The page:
Little Italy has a long history of varied Italian restaurants. Chef Hector Boiardi (known to the world as Chef Boyardee) started his culinary career here and Guarino’s was Ohio’s first Italian restaurant. Today, the neighborhood is still the place to go in Cleveland for Italian food. Some of the most popular eateries are:
Trattoria On the Hill Roman Gardens, Guarino’s, Baricelli Inn, Valerio’s and Mama Santo’s Pizza.
Mayfield Road and Murray Hill Road are lined with small art galleries, featuring everything from pottery to photography to glass art to oil paintings. The most interesting of these galleries is Murray Hill School, a former elementary school, now home to dozens of artists’ studios and galleries.
Make Some Recipes From Cleveland’s Little Italy At Home
Stuffed Banana Peppers
Appetizer Serving for 2
- 1/2 pound hot Italian Sausage, (casing removed) cooked and chopped fine
- 1/4 cup Locatelli Romano cheese, grated
- 1/4 cup bread crumbs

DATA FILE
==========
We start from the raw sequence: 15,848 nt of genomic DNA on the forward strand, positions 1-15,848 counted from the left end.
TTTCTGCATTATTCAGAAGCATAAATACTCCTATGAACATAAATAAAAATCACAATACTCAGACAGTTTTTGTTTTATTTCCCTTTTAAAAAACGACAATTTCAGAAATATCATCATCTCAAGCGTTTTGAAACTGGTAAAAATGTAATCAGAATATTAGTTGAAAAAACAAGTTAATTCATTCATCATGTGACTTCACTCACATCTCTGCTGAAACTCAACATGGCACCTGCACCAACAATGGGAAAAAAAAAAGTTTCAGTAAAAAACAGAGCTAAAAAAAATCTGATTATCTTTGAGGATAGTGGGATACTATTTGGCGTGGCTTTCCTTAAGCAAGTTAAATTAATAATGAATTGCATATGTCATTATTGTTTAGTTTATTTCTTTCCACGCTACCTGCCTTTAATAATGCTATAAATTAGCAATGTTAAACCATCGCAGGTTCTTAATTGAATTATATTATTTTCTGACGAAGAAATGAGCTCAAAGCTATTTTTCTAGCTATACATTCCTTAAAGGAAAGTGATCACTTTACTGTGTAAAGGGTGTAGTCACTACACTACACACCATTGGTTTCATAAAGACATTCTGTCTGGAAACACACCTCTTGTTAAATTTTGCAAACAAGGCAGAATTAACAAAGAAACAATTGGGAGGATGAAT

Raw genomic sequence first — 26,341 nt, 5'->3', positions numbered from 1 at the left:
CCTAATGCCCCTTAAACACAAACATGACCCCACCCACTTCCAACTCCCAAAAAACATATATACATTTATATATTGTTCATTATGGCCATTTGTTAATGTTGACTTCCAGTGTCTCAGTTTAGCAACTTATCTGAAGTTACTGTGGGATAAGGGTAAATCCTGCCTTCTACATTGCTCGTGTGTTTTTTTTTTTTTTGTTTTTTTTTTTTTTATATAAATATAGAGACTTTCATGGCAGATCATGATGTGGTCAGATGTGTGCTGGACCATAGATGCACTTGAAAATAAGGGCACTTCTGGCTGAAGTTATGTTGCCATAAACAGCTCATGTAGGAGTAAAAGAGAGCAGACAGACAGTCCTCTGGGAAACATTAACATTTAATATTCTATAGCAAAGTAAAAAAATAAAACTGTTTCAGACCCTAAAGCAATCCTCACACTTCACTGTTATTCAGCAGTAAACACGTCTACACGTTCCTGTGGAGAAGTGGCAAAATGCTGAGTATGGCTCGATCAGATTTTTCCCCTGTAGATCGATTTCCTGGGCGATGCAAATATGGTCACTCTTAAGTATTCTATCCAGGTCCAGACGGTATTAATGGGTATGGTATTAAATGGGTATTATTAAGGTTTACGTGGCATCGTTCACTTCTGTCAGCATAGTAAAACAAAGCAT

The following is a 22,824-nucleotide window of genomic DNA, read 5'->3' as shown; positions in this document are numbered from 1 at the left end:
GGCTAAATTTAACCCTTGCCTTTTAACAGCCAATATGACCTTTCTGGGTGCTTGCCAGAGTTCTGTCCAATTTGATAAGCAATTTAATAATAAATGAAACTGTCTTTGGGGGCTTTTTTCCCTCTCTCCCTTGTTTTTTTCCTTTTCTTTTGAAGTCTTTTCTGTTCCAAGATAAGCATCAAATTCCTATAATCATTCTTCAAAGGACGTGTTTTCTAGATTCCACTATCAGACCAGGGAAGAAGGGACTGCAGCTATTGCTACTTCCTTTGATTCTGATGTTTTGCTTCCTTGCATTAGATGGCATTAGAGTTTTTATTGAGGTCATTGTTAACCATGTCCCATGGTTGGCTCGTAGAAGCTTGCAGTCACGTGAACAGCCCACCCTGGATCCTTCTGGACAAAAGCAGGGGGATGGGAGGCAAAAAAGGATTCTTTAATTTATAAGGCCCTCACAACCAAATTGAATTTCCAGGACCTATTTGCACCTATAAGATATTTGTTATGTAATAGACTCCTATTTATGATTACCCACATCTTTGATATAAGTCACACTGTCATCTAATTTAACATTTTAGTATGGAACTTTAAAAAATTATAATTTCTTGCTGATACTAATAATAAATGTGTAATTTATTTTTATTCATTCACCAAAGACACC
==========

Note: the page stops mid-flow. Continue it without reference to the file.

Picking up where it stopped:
- Salt and pepper to taste
- 1/2 teaspoon Italian seasoning
- Olive oil to saute
- 4 hot banana peppers
- 1 cup marinara sauce
- 1/4 cup shredded mozzarella cheese
Mix sausage, Romano cheese, bread crumbs, salt and pepper and Italian seasoning together in mixing bowl. Cut the top of the banana pepper off and remove seeds. Gently stuff mixture into peppers. Place olive oil in hot saute pan. Gently place peppers in the pan and cook each side until browned.
Place them in a glass baking dish, pour marinara sauce over them, sprinkle with mozzarella on top and cover with foil. Put in a 375 F. degree oven for 20 minutes.
From Chef Doug Katz
- 4 artichokes, peeled and trimmed
- 1 quart olive oil, not extra virgin
- 2 sprigs Thyme
- 4 oz. fresh goat cheese
- 1 tablespoon parsley, chopped
- 1 teaspoon garlic, minced
- kosher salt and cayenne pepper to taste